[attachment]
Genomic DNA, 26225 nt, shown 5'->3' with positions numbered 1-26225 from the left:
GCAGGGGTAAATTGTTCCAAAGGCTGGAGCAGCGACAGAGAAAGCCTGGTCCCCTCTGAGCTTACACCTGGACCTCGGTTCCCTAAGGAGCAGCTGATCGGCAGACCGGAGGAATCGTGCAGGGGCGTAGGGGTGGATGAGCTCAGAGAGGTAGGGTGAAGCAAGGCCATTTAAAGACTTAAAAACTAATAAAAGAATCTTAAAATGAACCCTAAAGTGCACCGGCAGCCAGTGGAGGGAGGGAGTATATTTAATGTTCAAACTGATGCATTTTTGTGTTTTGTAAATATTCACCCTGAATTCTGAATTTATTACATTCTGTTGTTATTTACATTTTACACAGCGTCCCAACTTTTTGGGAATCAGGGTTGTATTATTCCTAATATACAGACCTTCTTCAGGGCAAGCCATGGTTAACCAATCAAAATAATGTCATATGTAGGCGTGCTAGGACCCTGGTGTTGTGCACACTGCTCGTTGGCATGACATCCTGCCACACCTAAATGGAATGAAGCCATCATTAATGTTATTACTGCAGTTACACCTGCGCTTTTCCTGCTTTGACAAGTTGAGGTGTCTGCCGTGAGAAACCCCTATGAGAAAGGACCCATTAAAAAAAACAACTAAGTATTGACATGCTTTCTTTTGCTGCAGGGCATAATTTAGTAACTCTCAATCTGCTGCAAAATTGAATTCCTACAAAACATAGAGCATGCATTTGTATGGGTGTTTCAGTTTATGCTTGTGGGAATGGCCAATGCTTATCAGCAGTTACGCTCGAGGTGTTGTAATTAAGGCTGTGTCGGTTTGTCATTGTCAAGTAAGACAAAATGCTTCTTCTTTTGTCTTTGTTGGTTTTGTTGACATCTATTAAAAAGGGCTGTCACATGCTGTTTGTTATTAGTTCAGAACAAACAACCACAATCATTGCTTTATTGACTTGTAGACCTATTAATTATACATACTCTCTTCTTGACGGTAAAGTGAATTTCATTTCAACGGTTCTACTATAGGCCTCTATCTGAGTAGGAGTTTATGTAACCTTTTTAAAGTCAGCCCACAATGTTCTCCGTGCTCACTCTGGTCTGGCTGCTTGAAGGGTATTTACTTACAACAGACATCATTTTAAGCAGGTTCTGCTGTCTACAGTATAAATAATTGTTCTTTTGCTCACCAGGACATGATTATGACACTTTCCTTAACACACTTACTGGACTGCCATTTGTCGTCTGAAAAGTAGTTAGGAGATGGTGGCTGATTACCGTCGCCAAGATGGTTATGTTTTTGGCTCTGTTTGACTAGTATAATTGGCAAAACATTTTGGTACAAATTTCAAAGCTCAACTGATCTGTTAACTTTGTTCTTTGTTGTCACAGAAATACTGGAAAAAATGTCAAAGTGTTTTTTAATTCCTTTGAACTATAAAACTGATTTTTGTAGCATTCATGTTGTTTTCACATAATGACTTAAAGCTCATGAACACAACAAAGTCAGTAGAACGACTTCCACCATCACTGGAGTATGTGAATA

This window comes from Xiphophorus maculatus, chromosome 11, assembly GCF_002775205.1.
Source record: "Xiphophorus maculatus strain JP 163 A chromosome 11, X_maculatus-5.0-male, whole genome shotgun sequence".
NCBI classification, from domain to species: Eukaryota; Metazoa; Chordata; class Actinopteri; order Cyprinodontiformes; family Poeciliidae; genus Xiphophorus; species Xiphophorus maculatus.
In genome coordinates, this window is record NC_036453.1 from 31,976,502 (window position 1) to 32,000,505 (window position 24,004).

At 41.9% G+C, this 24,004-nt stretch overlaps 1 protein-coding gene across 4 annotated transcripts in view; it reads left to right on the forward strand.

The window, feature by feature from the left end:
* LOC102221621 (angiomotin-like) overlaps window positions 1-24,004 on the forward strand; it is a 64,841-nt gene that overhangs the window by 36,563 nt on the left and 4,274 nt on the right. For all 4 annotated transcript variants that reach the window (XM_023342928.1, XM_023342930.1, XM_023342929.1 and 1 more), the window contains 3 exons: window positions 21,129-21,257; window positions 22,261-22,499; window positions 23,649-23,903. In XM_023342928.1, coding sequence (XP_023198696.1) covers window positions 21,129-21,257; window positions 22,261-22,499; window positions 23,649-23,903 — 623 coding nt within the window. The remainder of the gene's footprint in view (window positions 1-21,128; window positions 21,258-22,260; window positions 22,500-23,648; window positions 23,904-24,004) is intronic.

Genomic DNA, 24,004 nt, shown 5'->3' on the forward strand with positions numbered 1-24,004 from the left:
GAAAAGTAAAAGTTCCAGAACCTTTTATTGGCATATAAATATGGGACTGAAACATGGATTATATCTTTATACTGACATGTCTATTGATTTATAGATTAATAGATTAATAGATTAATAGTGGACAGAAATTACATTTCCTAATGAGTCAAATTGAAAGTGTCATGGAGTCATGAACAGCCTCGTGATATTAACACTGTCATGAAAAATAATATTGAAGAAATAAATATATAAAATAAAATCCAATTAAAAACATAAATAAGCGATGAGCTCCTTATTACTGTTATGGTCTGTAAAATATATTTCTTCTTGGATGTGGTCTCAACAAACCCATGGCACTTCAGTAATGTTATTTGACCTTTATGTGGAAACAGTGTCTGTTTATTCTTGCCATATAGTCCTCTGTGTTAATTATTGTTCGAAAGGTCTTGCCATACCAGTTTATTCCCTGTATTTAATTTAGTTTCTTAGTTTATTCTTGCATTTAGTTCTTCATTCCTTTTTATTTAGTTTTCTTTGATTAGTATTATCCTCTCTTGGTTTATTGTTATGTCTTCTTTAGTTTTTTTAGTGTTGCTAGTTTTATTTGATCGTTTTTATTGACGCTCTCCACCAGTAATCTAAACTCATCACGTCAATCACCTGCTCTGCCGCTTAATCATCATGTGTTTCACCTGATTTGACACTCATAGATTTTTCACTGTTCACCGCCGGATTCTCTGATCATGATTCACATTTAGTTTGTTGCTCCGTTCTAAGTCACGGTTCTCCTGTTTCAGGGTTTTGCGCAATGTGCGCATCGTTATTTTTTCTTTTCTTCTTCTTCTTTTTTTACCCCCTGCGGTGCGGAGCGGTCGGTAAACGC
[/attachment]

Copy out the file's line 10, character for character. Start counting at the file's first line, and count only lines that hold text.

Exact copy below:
Genomic DNA, 24,004 nt, shown 5'->3' on the forward strand with positions numbered 1-24,004 from the left: